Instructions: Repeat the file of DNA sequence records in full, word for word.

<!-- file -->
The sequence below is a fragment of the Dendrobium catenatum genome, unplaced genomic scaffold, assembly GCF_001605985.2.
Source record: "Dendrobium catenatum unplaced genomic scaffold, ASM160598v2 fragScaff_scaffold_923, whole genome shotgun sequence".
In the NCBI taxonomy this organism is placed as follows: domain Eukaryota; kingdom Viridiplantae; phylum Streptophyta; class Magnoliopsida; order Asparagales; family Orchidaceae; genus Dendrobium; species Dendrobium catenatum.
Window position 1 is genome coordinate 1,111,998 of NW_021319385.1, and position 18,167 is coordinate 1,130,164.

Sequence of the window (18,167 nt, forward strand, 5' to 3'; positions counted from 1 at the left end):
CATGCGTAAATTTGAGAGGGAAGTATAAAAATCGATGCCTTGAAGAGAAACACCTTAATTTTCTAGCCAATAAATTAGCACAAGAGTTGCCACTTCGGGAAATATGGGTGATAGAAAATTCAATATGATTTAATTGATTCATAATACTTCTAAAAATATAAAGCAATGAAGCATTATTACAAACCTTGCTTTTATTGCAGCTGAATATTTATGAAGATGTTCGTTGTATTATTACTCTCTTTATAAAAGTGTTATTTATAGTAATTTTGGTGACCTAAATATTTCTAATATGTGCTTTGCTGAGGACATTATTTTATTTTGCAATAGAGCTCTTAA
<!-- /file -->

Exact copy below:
The sequence below is a fragment of the Dendrobium catenatum genome, unplaced genomic scaffold, assembly GCF_001605985.2.
Source record: "Dendrobium catenatum unplaced genomic scaffold, ASM160598v2 fragScaff_scaffold_923, whole genome shotgun sequence".
In the NCBI taxonomy this organism is placed as follows: domain Eukaryota; kingdom Viridiplantae; phylum Streptophyta; class Magnoliopsida; order Asparagales; family Orchidaceae; genus Dendrobium; species Dendrobium catenatum.
Window position 1 is genome coordinate 1,111,998 of NW_021319385.1, and position 18,167 is coordinate 1,130,164.

Sequence of the window (18,167 nt, forward strand, 5' to 3'; positions counted from 1 at the left end):
CATGCGTAAATTTGAGAGGGAAGTATAAAAATCGATGCCTTGAAGAGAAACACCTTAATTTTCTAGCCAATAAATTAGCACAAGAGTTGCCACTTCGGGAAATATGGGTGATAGAAAATTCAATATGATTTAATTGATTCATAATACTTCTAAAAATATAAAGCAATGAAGCATTATTACAAACCTTGCTTTTATTGCAGCTGAATATTTATGAAGATGTTCGTTGTATTATTACTCTCTTTATAAAAGTGTTATTTATAGTAATTTTGGTGACCTAAATATTTCTAATATGTGCTTTGCTGAGGACATTATTTTATTTTGCAATAGAGCTCTTAA